- What population is most affected by PKU?
- What can a child with PKU eat?
- Who is at risk for phenylketonuria?
- Is PKU more common in males or females?
- Can you outgrow PKU?
- What triggers phenylketonuria?
- How does PKU affect the body?
- Do PKU carriers have symptoms?
- How does PKU affect the brain?
- What outcome is likely if both parents are carriers of PKU?
- What does PKU smell like?
- What race is PKU most common in?
- Does phenylketonuria skip a generation?
- Can a woman with PKU have a normal child?
- Can you live a normal life with PKU?
- Can you have mild PKU?
- Can PKU be wrong?
- Is there a cure coming soon for PKU?
What population is most affected by PKU?
The reported incidence of PKU from newborn screening programs ranges from one in 13,500 to 19,000 newborns in the United States.
PKU affects people from most ethnic backgrounds, although it is rare in Americans of African descent and Jews of Ashkenazi ancestry..
What can a child with PKU eat?
A child with PKU should not eat milk, fish, cheese, nuts, beans, or meat. A child with PKU can eat many foods low in protein, such as vegetables, fruits, and some cereals. Your child may also need to take mineral and vitamin supplements to make up for nutrients missing from the diet.
Who is at risk for phenylketonuria?
Risk factors for inheriting PKU include: Having both parents with a defective gene that causes PKU. Two parents must pass along a copy of the defective gene for their child to develop the condition. Being of certain ethnic descent.
Is PKU more common in males or females?
Each year 10,000 to 15,000 babies are born with the disease in the United States and Phenylketonuria occurs in both males and females of all ethnic backgrounds (although it is more common in individuals of Northern European and Native American heritage.)
Can you outgrow PKU?
A person with PKU does not outgrow it and must stay on the diet for life.
What triggers phenylketonuria?
Causes of phenylketonuria PKU is an inherited condition caused by a defect in the PAH gene. The PAH gene helps create phenylalanine hydroxylase, the enzyme responsible for breaking down phenylalanine. A dangerous buildup of phenylalanine can occur when someone eats high-protein foods, such as eggs and meat.
How does PKU affect the body?
A. Phenylketonuria (PKU) is a treatable disorder that affects the way the body processes protein. Children with PKU cannot use a part of the protein called phenylalanine. If left untreated, phenylalanine builds up in the bloodstream and causes brain damage.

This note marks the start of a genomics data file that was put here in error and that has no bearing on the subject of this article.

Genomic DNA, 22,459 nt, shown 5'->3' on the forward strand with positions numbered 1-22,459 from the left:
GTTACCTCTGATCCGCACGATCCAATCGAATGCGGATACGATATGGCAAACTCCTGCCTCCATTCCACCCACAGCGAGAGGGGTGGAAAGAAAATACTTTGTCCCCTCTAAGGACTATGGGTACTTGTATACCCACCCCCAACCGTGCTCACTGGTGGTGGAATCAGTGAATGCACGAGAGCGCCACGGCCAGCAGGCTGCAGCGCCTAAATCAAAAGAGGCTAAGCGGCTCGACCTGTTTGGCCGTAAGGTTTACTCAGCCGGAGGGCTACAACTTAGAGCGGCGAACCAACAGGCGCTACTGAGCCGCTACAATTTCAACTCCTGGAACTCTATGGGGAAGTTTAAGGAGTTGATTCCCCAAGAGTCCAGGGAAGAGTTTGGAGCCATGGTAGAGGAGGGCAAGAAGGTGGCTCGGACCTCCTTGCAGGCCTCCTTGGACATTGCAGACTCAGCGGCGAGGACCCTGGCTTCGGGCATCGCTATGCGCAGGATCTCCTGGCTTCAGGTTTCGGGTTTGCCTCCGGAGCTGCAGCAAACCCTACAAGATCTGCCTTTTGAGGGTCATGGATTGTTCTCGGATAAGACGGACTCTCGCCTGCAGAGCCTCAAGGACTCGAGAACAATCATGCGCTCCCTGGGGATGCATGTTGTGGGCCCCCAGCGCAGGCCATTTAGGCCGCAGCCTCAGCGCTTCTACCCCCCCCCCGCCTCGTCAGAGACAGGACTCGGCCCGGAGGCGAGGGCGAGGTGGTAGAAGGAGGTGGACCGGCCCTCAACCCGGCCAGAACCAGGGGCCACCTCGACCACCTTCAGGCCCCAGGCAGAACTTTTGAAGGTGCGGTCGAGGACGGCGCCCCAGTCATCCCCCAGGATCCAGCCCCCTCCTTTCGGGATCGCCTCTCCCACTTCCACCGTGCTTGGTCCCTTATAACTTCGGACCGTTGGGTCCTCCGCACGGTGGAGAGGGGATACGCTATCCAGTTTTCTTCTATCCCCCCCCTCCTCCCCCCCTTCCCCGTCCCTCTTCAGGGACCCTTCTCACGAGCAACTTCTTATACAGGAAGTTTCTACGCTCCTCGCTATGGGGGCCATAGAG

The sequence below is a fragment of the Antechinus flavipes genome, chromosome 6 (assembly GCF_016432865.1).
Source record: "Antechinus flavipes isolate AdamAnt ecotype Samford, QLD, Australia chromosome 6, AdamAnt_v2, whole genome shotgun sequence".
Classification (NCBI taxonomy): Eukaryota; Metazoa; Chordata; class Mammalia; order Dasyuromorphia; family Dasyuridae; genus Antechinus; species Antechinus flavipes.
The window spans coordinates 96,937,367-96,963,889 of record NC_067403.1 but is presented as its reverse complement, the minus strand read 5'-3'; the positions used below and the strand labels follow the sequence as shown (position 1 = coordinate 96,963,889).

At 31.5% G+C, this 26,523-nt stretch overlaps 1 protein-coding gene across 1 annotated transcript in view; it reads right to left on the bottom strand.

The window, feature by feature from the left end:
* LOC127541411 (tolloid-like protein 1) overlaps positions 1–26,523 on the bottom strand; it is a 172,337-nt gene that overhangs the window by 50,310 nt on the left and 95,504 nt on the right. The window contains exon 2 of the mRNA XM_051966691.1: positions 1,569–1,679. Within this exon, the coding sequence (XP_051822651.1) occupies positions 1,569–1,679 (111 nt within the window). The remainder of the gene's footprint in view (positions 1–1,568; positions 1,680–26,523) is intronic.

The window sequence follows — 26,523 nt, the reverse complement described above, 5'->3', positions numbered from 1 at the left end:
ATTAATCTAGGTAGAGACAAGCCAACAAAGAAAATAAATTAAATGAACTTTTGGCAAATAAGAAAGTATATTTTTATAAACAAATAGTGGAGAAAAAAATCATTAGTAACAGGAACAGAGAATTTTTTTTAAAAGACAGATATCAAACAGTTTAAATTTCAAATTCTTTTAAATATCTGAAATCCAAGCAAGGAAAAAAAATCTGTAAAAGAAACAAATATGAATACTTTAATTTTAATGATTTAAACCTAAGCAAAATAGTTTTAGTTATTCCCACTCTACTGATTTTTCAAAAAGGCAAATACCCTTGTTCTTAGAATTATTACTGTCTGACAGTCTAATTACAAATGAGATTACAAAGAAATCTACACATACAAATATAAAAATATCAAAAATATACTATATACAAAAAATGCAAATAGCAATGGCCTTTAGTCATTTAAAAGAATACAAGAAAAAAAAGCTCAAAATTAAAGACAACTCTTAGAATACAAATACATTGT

Do PKU carriers have symptoms?
A person with one genetic defect for the disorder, is called a ‘carrier’ for PKU. Carriers do not have symptoms of the disorder.
How does PKU affect the brain?
PKU affects the brain. When neurotransmitters are not made in the right amounts, the brain cannot function properly. High blood Phe levels can cause disruptions in neurotransmitters like serotonin and dopamine, which are important for mood, learning, memory, and motivation.
What outcome is likely if both parents are carriers of PKU?
If both of a child’s parents are carriers, there is a 25% chance that each parent will pass on the normal PAH gene. In this case, the child will not have the disorder. Conversely, there also is a 25% chance that the carrier parents will both pass along the mutated gene, causing the child to have PKU.
What does PKU smell like?
If PKU is untreated, or if foods containing phenylalanine are eaten, the breath, skin, ear wax, and urine may have a “mousy” or “musty” odor. This odor is due to a buildup of phenylalanine substances in the body.
What race is PKU most common in?
In the United States, PKU is most common in people of European or Native American ancestry. It is much less common among people of African, Hispanic, or Asian ancestry.
Does phenylketonuria skip a generation?
In pedigrees of families with multiple affected generations, autosomal recessive single-gene diseases often show a clear pattern in which the disease “skips” one or more generations. Phenylketonuria (PKU) is a prominent example of a single-gene disease with an autosomal recessive inheritance pattern.
Can a woman with PKU have a normal child?
In general, women with PKU who follow their diet and take their medical food properly have normal Phe levels during pregnancy and do not have children with long-term problems. A baby born to a mother with high Phe levels have a higher chance of having long-term health, behavioral, and/or intellectual problems.
Can you live a normal life with PKU?
PKU leads to a build-up of the amino acid phenylalanine, which is toxic to the nervous system. Without treatment, PKU can cause intellectual disabilities. PKU does not shorten life expectancy, with or without treatment.
Can you have mild PKU?
Mild phenylketonuria is a rare form of phenylketouria (PKU variant), an inborn error of amino acid metabolism, characterized by symptoms of PKU of mild to moderate severity. Patients with blood phenylalanine concentrations of 600-1,200 micromol/L are considered to have mild PKU.
Can PKU be wrong?
Although initial PKU screening demonstrates positive results in 1 percent of infants, there is only a 10 percent chance that an infant with an initial positive result has the disorder (false-positive rate of 90 percent). 6 A repeat test must be performed if the initial test is positive. False-negative results are rare.
Is there a cure coming soon for PKU?
Currently, there is no cure for PKU, however, the prevailing treatment is predominantly through dietary restriction of Phe to the minimum required for normal growth, supplemented with specifically designed medical foods.